• The second prerequisite is the predictability and transparency of the environmental permit process considering time consumption, implementation and final conditions. This can be achieved g. through shorter lead times, as well as clear instructions and guidelines for the interpretation of the rules and the design of the permit application in the individual case.
  • The third and final prerequisite concerns the level of knowledge amongst the involved authorities regarding the technical possibilities and their economic consequences. A high level of knowledge allows for coequal, consensus-oriented, while at the same time tough negotiations between the industry and the regulatory authorities.

Flexibility in measures is important but not always decisive

When it comes to flexibility in measures and localisation, our analysis shows that limitation values, for example for emissions, have been given more room in the permit assessment than pure technology requirements. However, certain technology requirements were set in the permit process for Facebook’s data center and Northvolt’s battery factory, for example regarding the management of chemicals, noise and vibrations. However, these conditions are standard procedures and nothing indicates that the companies perceived them as burdensome limitations. The fact that specific technical requirements can be viewed as limiting was however confirmed in the permit process for Preem’s oil refinery where the company asserted that the proposed technical solution for the sulfur recovery plant risked limiting the possibility of finding other, more appropriate solutions over time. The court admitted the “need for flexibility”, and changed the formulation of the condition.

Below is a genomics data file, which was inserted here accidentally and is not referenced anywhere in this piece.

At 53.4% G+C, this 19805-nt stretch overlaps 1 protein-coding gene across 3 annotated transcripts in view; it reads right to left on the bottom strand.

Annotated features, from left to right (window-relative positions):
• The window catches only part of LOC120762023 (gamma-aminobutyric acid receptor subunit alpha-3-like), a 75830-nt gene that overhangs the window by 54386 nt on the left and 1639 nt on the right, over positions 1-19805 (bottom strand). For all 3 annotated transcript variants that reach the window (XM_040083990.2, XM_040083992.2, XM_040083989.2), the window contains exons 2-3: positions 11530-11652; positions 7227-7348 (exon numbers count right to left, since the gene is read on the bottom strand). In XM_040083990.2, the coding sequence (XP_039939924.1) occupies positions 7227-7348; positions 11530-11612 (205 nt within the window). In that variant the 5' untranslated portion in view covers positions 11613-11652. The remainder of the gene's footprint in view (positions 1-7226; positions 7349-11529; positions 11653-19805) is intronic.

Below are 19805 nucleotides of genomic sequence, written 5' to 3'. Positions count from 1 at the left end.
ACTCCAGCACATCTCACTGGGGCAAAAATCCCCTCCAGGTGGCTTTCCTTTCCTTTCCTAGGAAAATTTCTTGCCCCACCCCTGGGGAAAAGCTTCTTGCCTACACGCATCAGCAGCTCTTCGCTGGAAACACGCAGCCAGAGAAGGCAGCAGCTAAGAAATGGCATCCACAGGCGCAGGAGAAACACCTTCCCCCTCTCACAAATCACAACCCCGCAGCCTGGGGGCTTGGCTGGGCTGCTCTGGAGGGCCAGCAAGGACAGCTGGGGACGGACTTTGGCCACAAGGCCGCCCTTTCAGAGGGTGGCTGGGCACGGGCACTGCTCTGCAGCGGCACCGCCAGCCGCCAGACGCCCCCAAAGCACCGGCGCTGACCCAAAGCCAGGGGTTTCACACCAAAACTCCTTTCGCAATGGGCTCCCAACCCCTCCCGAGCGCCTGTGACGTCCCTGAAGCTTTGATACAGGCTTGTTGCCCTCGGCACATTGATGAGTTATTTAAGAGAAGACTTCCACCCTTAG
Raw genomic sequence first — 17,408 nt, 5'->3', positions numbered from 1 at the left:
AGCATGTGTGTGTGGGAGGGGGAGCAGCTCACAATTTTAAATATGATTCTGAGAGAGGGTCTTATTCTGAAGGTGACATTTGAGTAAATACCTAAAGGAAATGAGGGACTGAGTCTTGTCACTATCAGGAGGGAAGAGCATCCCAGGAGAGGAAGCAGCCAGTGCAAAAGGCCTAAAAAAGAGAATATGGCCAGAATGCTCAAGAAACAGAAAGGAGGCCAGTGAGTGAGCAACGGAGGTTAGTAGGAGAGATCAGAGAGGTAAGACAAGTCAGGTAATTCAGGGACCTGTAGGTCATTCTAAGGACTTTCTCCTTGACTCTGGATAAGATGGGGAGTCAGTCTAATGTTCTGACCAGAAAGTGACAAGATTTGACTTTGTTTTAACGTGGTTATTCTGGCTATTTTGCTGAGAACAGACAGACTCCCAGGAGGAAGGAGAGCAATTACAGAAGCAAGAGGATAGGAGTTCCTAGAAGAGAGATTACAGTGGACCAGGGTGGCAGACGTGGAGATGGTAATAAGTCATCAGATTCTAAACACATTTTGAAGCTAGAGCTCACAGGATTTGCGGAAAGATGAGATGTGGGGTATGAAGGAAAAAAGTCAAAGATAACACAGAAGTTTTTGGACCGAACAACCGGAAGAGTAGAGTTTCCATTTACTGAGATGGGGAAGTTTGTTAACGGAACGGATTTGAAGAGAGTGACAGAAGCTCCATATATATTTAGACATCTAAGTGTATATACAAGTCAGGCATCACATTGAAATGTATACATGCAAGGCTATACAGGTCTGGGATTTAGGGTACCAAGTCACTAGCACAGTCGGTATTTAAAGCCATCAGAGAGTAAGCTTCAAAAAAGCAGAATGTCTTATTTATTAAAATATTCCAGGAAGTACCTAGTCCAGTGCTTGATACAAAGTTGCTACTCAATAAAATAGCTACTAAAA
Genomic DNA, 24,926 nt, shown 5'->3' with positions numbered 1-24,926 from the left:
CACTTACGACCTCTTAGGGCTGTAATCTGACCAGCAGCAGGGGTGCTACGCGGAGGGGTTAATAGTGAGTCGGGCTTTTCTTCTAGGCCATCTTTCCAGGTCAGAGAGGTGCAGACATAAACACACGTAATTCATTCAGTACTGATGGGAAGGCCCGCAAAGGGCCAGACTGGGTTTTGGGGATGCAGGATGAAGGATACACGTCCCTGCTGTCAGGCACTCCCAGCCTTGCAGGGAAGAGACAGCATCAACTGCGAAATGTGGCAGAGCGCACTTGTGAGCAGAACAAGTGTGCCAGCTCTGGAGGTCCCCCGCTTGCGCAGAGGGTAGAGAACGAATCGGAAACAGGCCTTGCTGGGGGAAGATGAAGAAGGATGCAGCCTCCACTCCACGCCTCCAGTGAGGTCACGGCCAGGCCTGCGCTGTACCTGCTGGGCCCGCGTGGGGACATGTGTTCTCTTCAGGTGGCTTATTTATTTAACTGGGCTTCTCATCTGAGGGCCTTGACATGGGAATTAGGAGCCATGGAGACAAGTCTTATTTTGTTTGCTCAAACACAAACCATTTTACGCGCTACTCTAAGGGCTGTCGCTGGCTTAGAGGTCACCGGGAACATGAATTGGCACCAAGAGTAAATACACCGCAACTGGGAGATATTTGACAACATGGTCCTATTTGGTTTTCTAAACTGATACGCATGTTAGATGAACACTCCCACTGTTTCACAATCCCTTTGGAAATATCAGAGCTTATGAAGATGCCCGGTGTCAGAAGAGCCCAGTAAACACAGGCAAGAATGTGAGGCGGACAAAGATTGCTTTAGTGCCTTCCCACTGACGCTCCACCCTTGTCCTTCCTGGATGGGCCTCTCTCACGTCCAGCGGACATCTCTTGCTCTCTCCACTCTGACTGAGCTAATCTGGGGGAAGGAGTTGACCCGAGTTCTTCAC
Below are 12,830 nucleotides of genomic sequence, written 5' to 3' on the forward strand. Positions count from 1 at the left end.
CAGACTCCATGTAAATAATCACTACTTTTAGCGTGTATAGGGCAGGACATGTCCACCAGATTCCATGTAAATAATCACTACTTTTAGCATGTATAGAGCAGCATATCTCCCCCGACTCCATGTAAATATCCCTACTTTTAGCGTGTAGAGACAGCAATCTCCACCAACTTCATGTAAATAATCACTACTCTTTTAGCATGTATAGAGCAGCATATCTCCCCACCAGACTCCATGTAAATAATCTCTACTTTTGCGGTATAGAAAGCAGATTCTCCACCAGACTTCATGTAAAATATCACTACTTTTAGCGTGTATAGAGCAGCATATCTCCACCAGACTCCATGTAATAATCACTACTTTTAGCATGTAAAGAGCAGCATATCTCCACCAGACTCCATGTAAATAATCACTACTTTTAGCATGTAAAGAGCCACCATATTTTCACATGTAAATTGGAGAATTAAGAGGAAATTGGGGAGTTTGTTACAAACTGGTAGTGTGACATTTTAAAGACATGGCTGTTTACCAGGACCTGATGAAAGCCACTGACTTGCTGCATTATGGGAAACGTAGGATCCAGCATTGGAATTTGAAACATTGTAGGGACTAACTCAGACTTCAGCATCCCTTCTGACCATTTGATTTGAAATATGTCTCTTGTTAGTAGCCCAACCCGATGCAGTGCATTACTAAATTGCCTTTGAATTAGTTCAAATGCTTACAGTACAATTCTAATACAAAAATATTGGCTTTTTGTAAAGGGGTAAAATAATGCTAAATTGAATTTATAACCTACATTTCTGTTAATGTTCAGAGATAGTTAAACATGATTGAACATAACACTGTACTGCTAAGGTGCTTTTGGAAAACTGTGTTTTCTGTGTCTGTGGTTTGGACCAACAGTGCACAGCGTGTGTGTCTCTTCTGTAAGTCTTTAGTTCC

The localisation – and thus the planning – affects the environmental impact of the activity

The case studies also show that flexibility in terms of the possibility of selecting the location for the activity is very important, not least in terms of the environmental impacts of the activity and thus the extent of the permit process. A case in point here is the location of the battery factory where the company’s own environmental- and localisation criteria helped minimizing the environmental impact, and the presence of conflicting interests. The localisation of Facebook’s data center also meant that adverse impacts on a nearby Natura 2000 area could be avoided and thus the specific permit required for intrusions in such areas. For existing activities, where the question of the localisation at least in practice has already been decided, as in for example Preem’s refinery in Lysekil, the environmental adaptation can be considerably more difficult.